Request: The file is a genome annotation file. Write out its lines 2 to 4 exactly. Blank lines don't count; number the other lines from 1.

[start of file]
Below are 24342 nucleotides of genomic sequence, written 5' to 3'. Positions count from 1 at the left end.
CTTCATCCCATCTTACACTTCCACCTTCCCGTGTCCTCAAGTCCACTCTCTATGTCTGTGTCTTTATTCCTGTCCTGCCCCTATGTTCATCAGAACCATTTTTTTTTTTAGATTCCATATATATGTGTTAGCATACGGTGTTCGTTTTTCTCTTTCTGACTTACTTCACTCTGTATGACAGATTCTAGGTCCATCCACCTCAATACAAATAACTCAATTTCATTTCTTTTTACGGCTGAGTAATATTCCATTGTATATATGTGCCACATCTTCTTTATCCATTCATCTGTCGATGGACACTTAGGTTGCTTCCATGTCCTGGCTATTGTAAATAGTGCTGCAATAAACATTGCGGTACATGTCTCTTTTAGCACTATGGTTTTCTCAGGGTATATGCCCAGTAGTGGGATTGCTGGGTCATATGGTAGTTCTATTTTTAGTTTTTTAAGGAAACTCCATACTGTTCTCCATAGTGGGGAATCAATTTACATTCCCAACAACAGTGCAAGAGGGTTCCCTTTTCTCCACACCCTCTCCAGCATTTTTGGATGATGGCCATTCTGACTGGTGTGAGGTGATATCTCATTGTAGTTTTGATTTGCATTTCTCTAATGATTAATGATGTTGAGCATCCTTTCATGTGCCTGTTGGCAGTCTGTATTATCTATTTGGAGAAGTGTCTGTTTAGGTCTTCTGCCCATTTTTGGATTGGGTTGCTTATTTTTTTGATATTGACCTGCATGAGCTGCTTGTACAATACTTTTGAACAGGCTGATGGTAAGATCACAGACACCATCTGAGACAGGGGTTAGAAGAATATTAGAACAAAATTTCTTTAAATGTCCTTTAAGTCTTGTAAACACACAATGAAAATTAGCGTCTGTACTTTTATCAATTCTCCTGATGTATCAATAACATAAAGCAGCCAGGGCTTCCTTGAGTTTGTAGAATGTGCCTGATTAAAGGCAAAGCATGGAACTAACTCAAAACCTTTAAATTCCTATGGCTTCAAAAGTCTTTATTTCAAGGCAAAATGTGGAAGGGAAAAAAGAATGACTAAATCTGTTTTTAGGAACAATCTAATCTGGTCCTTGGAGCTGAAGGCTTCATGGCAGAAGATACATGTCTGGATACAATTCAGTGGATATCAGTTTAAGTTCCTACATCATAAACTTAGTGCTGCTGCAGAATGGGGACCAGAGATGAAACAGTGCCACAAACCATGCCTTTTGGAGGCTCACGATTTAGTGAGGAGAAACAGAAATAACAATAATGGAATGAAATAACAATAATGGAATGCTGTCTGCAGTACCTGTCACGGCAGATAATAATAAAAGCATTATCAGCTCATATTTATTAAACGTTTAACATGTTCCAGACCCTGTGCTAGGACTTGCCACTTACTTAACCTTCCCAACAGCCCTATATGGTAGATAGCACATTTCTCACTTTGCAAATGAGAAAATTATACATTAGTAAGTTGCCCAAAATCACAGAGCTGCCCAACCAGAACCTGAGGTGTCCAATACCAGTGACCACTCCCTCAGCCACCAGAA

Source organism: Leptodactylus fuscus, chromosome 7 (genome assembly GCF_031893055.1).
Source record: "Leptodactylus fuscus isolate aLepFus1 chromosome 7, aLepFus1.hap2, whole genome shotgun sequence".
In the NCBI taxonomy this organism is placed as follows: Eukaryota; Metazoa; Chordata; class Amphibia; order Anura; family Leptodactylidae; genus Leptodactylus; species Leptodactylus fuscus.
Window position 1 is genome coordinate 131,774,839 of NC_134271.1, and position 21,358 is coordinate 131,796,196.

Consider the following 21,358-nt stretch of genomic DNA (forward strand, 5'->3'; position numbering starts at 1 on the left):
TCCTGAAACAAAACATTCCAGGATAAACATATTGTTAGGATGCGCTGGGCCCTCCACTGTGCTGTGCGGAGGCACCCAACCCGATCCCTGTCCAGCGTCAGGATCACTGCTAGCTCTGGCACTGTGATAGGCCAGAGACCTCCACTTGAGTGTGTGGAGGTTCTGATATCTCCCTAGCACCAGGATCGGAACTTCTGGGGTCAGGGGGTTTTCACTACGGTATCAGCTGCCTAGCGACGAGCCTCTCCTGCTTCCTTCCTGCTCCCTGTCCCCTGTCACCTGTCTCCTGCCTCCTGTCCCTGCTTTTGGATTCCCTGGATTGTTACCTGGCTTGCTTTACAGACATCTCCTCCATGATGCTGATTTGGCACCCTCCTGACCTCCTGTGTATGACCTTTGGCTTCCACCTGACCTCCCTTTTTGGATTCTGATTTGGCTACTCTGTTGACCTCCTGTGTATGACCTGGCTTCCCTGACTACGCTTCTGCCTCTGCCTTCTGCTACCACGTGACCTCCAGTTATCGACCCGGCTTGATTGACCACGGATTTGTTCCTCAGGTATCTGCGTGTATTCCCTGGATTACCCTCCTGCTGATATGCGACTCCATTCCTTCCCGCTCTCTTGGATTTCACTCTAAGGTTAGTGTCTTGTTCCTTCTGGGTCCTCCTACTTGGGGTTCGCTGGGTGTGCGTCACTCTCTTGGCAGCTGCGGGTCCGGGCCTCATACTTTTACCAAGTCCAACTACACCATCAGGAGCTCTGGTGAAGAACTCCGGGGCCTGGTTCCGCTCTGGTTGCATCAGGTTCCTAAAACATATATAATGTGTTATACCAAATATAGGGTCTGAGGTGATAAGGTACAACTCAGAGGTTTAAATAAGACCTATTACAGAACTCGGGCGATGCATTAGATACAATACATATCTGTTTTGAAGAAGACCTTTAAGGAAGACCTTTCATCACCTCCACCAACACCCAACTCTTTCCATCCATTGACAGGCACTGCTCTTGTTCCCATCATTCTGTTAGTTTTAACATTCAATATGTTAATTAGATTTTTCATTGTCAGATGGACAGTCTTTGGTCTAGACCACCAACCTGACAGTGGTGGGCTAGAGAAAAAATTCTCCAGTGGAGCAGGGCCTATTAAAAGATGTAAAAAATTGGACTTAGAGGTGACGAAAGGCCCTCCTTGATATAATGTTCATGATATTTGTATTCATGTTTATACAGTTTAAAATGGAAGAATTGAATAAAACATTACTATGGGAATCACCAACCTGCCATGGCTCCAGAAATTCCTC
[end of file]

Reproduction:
CTTCATCCCATCTTACACTTCCACCTTCCCGTGTCCTCAAGTCCACTCTCTATGTCTGTGTCTTTATTCCTGTCCTGCCCCTATGTTCATCAGAACCATTTTTTTTTTTAGATTCCATATATATGTGTTAGCATACGGTGTTCGTTTTTCTCTTTCTGACTTACTTCACTCTGTATGACAGATTCTAGGTCCATCCACCTCAATACAAATAACTCAATTTCATTTCTTTTTACGGCTGAGTAATATTCCATTGTATATATGTGCCACATCTTCTTTATCCATTCATCTGTCGATGGACACTTAGGTTGCTTCCATGTCCTGGCTATTGTAAATAGTGCTGCAATAAACATTGCGGTACATGTCTCTTTTAGCACTATGGTTTTCTCAGGGTATATGCCCAGTAGTGGGATTGCTGGGTCATATGGTAGTTCTATTTTTAGTTTTTTAAGGAAACTCCATACTGTTCTCCATAGTGGGGAATCAATTTACATTCCCAACAACAGTGCAAGAGGGTTCCCTTTTCTCCACACCCTCTCCAGCATTTTTGGATGATGGCCATTCTGACTGGTGTGAGGTGATATCTCATTGTAGTTTTGATTTGCATTTCTCTAATGATTAATGATGTTGAGCATCCTTTCATGTGCCTGTTGGCAGTCTGTATTATCTATTTGGAGAAGTGTCTGTTTAGGTCTTCTGCCCATTTTTGGATTGGGTTGCTTATTTTTTTGATATTGACCTGCATGAGCTGCTTGTACAATACTTTTGAACAGGCTGATGGTAAGATCACAGACACCATCTGAGACAGGGGTTAGAAGAATATTAGAACAAAATTTCTTTAAATGTCCTTTAAGTCTTGTAAACACACAATGAAAATTAGCGTCTGTACTTTTATCAATTCTCCTGATGTATCAATAACATAAAGCAGCCAGGGCTTCCTTGAGTTTGTAGAATGTGCCTGATTAAAGGCAAAGCATGGAACTAACTCAAAACCTTTAAATTCCTATGGCTTCAAAAGTCTTTATTTCAAGGCAAAATGTGGAAGGGAAAAAAGAATGACTAAATCTGTTTTTAGGAACAATCTAATCTGGTCCTTGGAGCTGAAGGCTTCATGGCAGAAGATACATGTCTGGATACAATTCAGTGGATATCAGTTTAAGTTCCTACATCATAAACTTAGTGCTGCTGCAGAATGGGGACCAGAGATGAAACAGTGCCACAAACCATGCCTTTTGGAGGCTCACGATTTAGTGAGGAGAAACAGAAATAACAATAATGGAATGAAATAACAATAATGGAATGCTGTCTGCAGTACCTGTCACGGCAGATAATAATAAAAGCATTATCAGCTCATATTTATTAAACGTTTAACATGTTCCAGACCCTGTGCTAGGACTTGCCACTTACTTAACCTTCCCAACAGCCCTATATGGTAGATAGCACATTTCTCACTTTGCAAATGAGAAAATTATACATTAGTAAGTTGCCCAAAATCACAGAGCTGCCCAACCAGAACCTGAGGTGTCCAATACCAGTGACCACTCCCTCAGCCACCAGAA

Source organism: Leptodactylus fuscus, chromosome 7 (genome assembly GCF_031893055.1).
Source record: "Leptodactylus fuscus isolate aLepFus1 chromosome 7, aLepFus1.hap2, whole genome shotgun sequence".